Gains and Losses
It would probably be ideal if business and life were as simple as producing goods, selling them, and recording the profits. But there are often circumstances that disrupt the cycle, and it's part of the accountant's job to report these as well. Changes in the business climate, cost of goods, or any number of things can lead to exceptional or extraordinary gains and losses in a business. Some things that can alter the income statement can include downsizing or restructuring the business. This used to be a rare thing in the business environment but is now fairly commonplace. Usually, it's done to offset losses in other areas and to decrease the cost of employees' salaries and benefits. However, there are costs involved with this as well, such as severance pay, outplacement services, and retirement costs.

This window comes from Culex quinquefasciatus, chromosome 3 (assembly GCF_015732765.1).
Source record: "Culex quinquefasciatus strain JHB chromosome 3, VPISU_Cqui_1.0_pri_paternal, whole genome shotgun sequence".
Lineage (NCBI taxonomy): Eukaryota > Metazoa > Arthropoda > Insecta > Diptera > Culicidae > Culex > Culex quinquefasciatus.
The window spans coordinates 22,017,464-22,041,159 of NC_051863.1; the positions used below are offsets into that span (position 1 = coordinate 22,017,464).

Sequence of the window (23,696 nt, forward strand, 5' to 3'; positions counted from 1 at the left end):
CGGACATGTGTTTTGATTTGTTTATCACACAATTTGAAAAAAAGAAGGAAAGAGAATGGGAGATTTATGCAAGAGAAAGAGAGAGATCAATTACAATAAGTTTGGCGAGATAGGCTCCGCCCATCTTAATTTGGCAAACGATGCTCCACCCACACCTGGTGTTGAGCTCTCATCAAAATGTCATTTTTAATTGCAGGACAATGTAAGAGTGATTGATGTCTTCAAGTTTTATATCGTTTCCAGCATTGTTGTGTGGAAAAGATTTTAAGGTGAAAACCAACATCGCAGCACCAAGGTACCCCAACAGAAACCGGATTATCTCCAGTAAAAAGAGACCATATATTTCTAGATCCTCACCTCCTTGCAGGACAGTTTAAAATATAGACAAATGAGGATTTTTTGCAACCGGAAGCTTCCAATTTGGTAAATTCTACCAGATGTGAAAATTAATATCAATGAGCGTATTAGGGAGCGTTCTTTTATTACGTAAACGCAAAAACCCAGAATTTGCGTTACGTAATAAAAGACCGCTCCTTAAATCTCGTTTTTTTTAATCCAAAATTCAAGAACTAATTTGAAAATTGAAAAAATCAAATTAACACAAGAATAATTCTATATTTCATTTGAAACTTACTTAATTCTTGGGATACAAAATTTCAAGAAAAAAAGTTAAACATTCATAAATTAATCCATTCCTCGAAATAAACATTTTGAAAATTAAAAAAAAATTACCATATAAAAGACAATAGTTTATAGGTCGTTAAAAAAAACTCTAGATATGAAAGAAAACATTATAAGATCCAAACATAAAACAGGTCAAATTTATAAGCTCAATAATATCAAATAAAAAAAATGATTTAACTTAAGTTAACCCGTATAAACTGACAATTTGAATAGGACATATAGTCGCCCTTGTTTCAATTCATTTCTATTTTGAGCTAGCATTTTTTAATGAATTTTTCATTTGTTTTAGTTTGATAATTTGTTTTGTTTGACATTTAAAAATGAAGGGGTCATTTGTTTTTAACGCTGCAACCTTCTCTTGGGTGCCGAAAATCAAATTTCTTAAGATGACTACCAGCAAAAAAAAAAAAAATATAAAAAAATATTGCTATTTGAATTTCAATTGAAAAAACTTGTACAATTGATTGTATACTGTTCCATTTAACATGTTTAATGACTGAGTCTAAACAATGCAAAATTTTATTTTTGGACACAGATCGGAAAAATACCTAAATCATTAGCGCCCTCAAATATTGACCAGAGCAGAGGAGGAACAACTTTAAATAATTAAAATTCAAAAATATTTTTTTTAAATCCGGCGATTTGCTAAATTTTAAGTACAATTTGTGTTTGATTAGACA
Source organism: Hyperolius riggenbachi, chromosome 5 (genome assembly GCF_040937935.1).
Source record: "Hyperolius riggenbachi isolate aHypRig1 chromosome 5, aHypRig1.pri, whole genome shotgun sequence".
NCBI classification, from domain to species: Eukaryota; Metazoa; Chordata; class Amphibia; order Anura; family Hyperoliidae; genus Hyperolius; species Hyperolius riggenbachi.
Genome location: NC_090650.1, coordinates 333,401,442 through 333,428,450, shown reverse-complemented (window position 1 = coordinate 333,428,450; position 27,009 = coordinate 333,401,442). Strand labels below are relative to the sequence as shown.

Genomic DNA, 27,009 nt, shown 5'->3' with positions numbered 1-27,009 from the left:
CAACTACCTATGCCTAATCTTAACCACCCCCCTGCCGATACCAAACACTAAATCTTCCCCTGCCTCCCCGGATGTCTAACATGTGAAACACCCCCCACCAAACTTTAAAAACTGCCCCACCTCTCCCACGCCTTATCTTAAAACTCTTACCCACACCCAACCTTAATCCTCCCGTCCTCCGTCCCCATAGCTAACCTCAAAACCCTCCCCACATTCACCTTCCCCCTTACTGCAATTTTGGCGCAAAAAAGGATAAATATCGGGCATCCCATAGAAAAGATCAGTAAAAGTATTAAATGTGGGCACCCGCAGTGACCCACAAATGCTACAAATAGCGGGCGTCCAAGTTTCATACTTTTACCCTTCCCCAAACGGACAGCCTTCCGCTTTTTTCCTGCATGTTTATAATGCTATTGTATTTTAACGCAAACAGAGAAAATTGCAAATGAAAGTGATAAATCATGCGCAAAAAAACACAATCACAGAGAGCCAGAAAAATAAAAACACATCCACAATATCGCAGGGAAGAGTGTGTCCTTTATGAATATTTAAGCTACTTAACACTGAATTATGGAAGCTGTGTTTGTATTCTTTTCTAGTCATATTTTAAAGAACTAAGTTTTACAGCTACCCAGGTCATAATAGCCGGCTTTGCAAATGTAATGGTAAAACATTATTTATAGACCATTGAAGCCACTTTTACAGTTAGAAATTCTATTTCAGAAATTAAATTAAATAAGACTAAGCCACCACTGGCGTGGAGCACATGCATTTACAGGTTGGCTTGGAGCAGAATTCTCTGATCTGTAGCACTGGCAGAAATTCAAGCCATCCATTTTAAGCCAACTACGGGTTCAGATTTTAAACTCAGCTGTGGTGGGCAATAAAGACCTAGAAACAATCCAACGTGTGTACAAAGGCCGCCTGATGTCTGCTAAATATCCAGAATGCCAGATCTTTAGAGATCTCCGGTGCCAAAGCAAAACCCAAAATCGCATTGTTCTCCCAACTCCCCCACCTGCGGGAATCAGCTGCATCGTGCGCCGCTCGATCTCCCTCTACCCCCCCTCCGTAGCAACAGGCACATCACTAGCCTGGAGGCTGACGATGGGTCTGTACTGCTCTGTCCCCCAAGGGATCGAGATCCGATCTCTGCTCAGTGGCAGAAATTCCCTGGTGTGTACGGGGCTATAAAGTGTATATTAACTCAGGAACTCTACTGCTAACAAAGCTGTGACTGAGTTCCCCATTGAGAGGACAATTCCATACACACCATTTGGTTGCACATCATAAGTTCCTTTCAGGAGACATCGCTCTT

In other circumstances, a business might decide to discontinue certain product lines. Western Union, for example, recently delivered its very last telegram. The nature of communication has changed so drastically, with email, cell phones, and other forms, that telegrams have been rendered obsolete. When you no longer sell enough of a product at a high enough profit to make the costs of manufacturing it worthwhile, then it's time to change your product mix.
Lawsuits and other legal actions can cause extraordinary losses or gains as well. If you win damages in a lawsuit against others, then you've incurred an extraordinary gain. Likewise, if your legal fees and damages or fines are excessive, then these can significantly impact the income statement.
Occasionally a business will change accounting methods or need to correct any errors that had been made in previous financial reports. Generally Accepted Accounting Procedures (GAAP) require that businesses make any one-time losses or gains very visible in their income statement.